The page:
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Change in the way we buy cars

buy cars

In the last 4 years, Australians have changed the way they buy cars. They’re taking longer to do it, and spending more time researching online. Choice is also very influenced by their spouse or partner. However, there is a gap between the vehicle they intend to buy and the one they actually buy.

A recent online survey by carsales.com.au and Ipsos, The Journey to Vehicle Ownership  2021, revealed some interesting results. Some of them would be influenced by the pandemic but others are a reflection of current trends.

We are taking longer to buy cars

The carsales.com.au survey compares car purchase in 2021 with 2017. It analyses four general stages in car buying:

  1. Gain a general understanding of the car market
  2. Focus on a shortlist
  3. Review the contenders in detail
  4. Purchase and ownership.

In 2021, it took a full 7 months to buy a car, including a whole month for purchase and ownership. However, buyers in 2017 took only 2.7 months to fully complete purchase of a car.

In mid-2019, BrandSpark claimed most car buyers spend only 6 weeks researching cars before choosing a dealership to visit.

Why did we spend so long in 2021? Obviously a new car is an important purchase but perhaps lockdowns offered more time to spend doing research. Car buyers have increasingly more sources of information to explore – search engines, forums, manufacturer websites, car enthusiast sites, dealerships and, of course, spouses and partners.

More influence of partners

We are most influenced by our spouse or partner in every stage of the car buying process. This was a strong influence in 2017, but not in all four stages.

Other influential sources continued to be search engines, car comparison sites, Facebook Marketplace and manufacturer websites. 

We’re not happy with dealerships

It appears from the 2019 BrandSpark survey that people wanted to buy a car from trusted dealerships. Baby boomers were more loyal than millennials to particular dealers and willing to recommend them, perhaps because of their longer experience.

In 2021, carsales.com.au claims one reason buyers visited dealerships was to check whether the model they wanted was available. This is because supply was so restricted by the global semiconductor shortage.

Its survey found only 28% of customers thought the experience was excellent or very good, 25% less than in 2017.

  • Women had fewer positive experiences than men and more negative experiences
  • The number one negative for all buyers was pressure to sign on that day (35%)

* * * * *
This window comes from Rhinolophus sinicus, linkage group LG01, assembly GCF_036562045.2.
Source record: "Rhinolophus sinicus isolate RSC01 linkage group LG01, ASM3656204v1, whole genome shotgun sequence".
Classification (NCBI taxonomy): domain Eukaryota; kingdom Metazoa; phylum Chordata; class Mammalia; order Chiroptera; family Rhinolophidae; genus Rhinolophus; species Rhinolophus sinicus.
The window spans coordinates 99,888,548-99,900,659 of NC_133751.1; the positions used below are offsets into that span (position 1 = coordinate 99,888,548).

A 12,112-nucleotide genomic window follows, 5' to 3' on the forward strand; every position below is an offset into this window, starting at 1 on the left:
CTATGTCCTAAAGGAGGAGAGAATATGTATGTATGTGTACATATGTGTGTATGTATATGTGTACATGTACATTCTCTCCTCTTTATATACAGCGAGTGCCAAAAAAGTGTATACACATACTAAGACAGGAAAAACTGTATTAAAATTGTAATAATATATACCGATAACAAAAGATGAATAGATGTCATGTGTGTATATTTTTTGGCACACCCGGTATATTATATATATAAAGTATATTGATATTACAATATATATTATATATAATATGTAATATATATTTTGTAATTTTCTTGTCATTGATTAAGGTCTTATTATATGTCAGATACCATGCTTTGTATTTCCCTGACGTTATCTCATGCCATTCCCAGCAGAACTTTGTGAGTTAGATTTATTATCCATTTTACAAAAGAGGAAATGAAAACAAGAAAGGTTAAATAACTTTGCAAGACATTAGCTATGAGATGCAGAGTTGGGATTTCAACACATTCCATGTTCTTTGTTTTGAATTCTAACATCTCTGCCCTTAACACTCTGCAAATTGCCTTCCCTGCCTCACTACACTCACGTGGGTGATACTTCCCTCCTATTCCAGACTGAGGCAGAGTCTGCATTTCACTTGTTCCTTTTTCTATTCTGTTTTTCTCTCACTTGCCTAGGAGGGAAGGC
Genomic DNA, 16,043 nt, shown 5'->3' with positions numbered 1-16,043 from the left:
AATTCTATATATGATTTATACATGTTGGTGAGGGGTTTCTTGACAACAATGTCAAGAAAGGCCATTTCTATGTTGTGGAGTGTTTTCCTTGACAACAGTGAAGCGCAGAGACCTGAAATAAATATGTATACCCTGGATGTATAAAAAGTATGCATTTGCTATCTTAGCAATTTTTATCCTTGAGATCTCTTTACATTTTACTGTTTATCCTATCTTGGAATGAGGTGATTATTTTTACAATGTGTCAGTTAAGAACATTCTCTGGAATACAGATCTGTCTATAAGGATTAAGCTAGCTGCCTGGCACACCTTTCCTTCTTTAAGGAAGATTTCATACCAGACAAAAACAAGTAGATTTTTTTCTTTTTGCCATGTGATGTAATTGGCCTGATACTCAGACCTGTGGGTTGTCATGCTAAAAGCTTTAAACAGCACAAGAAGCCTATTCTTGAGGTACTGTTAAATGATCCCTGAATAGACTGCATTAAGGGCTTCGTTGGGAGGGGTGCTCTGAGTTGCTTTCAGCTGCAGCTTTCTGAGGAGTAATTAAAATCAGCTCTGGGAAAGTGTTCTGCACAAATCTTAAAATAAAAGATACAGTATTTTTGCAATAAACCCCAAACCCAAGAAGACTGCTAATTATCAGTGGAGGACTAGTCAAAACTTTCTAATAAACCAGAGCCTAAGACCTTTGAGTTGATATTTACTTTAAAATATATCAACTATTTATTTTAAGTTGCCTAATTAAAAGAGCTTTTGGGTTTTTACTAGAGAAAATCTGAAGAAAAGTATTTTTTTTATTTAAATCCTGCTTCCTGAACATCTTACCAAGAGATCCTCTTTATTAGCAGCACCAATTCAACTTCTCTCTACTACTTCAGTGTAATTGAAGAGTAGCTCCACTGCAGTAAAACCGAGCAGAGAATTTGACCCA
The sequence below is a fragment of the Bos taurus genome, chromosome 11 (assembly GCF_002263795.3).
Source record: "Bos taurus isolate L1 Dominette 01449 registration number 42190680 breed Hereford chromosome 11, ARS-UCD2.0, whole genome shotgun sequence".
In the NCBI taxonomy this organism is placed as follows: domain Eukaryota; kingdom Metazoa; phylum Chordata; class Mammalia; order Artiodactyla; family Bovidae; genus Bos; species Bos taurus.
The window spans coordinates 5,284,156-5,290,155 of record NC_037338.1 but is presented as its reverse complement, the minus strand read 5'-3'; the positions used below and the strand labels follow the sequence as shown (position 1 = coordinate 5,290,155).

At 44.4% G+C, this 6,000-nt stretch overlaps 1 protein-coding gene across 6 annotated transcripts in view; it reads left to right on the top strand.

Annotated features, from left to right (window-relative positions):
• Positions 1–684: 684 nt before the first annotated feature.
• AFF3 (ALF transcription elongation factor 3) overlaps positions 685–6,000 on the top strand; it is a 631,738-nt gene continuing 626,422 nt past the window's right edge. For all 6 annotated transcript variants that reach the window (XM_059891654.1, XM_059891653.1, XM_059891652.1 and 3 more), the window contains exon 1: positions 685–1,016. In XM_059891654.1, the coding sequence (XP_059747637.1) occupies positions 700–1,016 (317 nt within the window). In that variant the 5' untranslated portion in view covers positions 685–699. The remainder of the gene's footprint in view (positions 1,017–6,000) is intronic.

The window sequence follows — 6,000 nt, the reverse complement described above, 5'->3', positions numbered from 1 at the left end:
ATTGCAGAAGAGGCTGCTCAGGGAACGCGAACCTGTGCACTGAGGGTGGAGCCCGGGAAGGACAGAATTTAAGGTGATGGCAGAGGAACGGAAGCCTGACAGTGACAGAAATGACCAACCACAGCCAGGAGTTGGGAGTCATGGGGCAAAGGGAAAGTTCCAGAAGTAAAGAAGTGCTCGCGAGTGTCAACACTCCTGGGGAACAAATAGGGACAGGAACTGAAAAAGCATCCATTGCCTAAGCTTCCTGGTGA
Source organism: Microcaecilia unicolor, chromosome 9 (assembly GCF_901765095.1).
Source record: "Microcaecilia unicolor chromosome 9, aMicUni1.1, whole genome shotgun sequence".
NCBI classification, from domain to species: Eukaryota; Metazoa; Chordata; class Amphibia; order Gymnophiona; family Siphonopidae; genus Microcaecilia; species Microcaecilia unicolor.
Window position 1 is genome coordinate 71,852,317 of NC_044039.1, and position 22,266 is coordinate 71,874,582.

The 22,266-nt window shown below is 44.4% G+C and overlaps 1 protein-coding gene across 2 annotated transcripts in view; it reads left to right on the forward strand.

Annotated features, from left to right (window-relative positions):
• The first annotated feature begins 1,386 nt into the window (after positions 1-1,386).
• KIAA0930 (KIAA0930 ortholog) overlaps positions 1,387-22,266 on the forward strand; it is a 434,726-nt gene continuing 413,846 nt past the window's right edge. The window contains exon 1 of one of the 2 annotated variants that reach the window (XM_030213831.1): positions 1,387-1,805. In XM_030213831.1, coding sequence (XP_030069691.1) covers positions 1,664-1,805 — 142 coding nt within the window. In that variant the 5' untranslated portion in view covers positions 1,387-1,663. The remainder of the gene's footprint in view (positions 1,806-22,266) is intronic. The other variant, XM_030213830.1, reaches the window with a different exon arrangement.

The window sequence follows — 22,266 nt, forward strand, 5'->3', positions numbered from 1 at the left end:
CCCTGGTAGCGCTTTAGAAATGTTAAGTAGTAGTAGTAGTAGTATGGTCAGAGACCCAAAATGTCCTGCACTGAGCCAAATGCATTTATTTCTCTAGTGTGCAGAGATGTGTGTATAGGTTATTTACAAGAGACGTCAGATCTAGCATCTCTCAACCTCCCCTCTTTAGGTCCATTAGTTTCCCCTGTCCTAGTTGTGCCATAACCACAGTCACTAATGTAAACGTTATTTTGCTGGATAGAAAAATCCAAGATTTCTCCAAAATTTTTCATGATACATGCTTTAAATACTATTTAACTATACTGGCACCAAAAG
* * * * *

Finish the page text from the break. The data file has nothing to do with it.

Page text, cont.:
• Lack of communication was second at 33%, not even mentioned in 2017.

In 2021, 65% of respondents said they needed finance to buy the vehicle, compared to 44% in 2017. Research from Europe suggests most consumers would prefer to complete at least this part online.

We’re more willing to purchase online

The Cox Automotive Insight Report shows Europeans are willing to do most of their research online but most used car buyers still want to negotiate with the dealer in person. This is no surprise, considering buying a used car has always been done mostly face to face.

  • 64% wanted to go to the dealership to physically experience the car and complete purchase
  • Only 5% prefer to do all the purchasing online and have the car delivered
  • 77% valued the art of negotiation and a last-minute deal.

However, not everyone likes negotiating the final price. The carsales.com.au research found dealers can also be unwilling.

Why and what we intend to buy

In the past 4 years, motivations for buying a car have not changed dramatically. In 2017 and 2021, the top reason was respondents regularly updated their car anyway. However, two new reasons entered the top 5 in 2021: avoiding public transport and extra savings.

It appears intention to buy is not a very powerful predictor of the type of car bought:

  • 72% intended to buy a petrol vehicle but 75% purchased
  • 18% intended to buy an EV and only 2% purchased
  • 30% intended to buy a hybrid but 5% purchased.

This does not mean the chances of buying an EV or a hybrid won’t increase. It’s just likely to be less than these respondents currently intend. Meanwhile, pressure is growing on governments as well as their citizens to increasingly consider the environment in their choice of vehicle.

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Corrina Baird

Writer and Researcher, greenslips.com.au

Corrina used to lend her car to her kids and discovered what Ls, Ps and demerits mean for greenslips. After 20 years in financial services and over 8 years with greenslips.com.au, she’s an expert in the NSW CTP scheme. Read more about Corrina

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